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Montana Tech is becoming a “special focus” institution. Nothing has officially been decided, but it seems this change will mean that the curriculum will be more narrowly “focused” on the STEM courses (science, technology, engineering, and math).

As an English professor who has taught at Montana Tech for almost thirty years, I’m naturally wondering what this change will mean for the future of the liberal arts at Tech. Will our liberal arts degree be dropped? Will the content of our courses be changed to better “fit the focus”?

In addressing these questions, let me start by stressing that a liberal arts major is an eminently practical degree. A recent survey by the American Academy of Arts and Sciences found that “87% of all workers with a bachelor’s degree in the humanities reported they were satisfied with their jobs...comparable to graduates from almost every other field.”

In fact, four of the six members of the Board of Regents, all successful business people, have a bachelor’s degree in some field of the humanities.

At Tech, most humanities majors are tied to Butte by jobs or families or both. The vast majority of our graduates are successfully employed, working in fields ranging from grant writing to social services to graduate study.

But studying the liberal arts promises you more than just a good job. The Ancient Greek philosopher, Socrates, famously said, “Only the examined life is worth living.” In other words, you must peer into your soul, scrutinize the world around you, think independently, in order to be fully alive. The liberal arts enable you to lead the “examined life.”

Take Shakespeare. There is a popular misconception that Shakespeare wrote exclusively for an aristocratic or intellectual elite. Nothing could be farther from the truth. Shakespeare was a commercial playwright, who wrote to make money, and so had to please a broad audience, from the “groundlings,” the poor people who paid a penny for a ticket and filled the standing-room only section directly in front of the stage, to the merchant class who occupied the boxes that surrounded the circular Globe Theater, to Queen Elizabeth I herself, who regularly attended performances.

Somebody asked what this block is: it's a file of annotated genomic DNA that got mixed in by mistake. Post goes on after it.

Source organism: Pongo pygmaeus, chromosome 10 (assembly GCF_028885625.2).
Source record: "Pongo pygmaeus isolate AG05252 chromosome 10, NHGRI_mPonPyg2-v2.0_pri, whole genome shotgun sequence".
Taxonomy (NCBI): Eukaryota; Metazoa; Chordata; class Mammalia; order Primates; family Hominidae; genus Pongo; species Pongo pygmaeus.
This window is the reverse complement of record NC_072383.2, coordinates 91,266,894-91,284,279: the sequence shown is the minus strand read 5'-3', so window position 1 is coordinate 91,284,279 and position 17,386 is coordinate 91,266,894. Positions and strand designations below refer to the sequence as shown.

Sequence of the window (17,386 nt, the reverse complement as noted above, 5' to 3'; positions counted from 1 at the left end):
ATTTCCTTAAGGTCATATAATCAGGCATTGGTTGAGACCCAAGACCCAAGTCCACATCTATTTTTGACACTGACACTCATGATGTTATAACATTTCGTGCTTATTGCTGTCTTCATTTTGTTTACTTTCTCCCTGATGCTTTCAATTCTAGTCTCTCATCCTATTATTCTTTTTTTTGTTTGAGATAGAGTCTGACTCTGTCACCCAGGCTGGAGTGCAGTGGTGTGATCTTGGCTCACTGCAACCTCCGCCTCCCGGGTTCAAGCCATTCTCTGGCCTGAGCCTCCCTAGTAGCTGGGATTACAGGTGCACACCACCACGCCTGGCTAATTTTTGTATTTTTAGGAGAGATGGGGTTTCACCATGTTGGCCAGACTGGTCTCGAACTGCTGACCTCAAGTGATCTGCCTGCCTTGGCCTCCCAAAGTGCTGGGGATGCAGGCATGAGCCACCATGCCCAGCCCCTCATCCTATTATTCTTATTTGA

In short, to succeed, Shakespeare had to please everyone, and he did so magnificently, filling his plays with plenty of on-stage violence and low humor. What’s remarkable is not that the plays are entertaining, but that they are also profound, memorably exploring the mysteries of human life.

The other disciplines of the humanities are similarly mind-expanding. As the philosopher George Santayana said, “Those who ignore history are doomed to repeat it”; such wisdom is especially needed in these politically turbulent times, as we try to figure out how to proceed into the future. Psychology enables us to explore the intricacies of the human mind. Philosophy raises basic questions of human existence, such as how to lead a moral life, and how to come to terms with our mortality. Music enchants us with a taste of the sublime.

The humanities even make you a better engineer. A good engineer must be creative, able to use the right as well as the left side of her brain. Since the humanities embrace the complexity and ambiguity of life, they enable engineers to think in precisely this way.

The Montana University System’s financial problems, including those we face at Montana Tech, result from legislative under-funding. In 1992, the state paid for 78% of a MUS student’s education. Today, that number has dropped to 39%.

Montana Tech administrators should demand that the legislature reverse this deplorable trend. If Montana politicians truly believe in the importance of public higher education, they should be willing to pay for it.

An English professor at Montana Tech, Henry Gonshak for several years wrote a monthly book column for The Montana Standard, and has published a work of film criticism, “Hollywood and the Holocaust” (Rowman & Littlefield, 2015).

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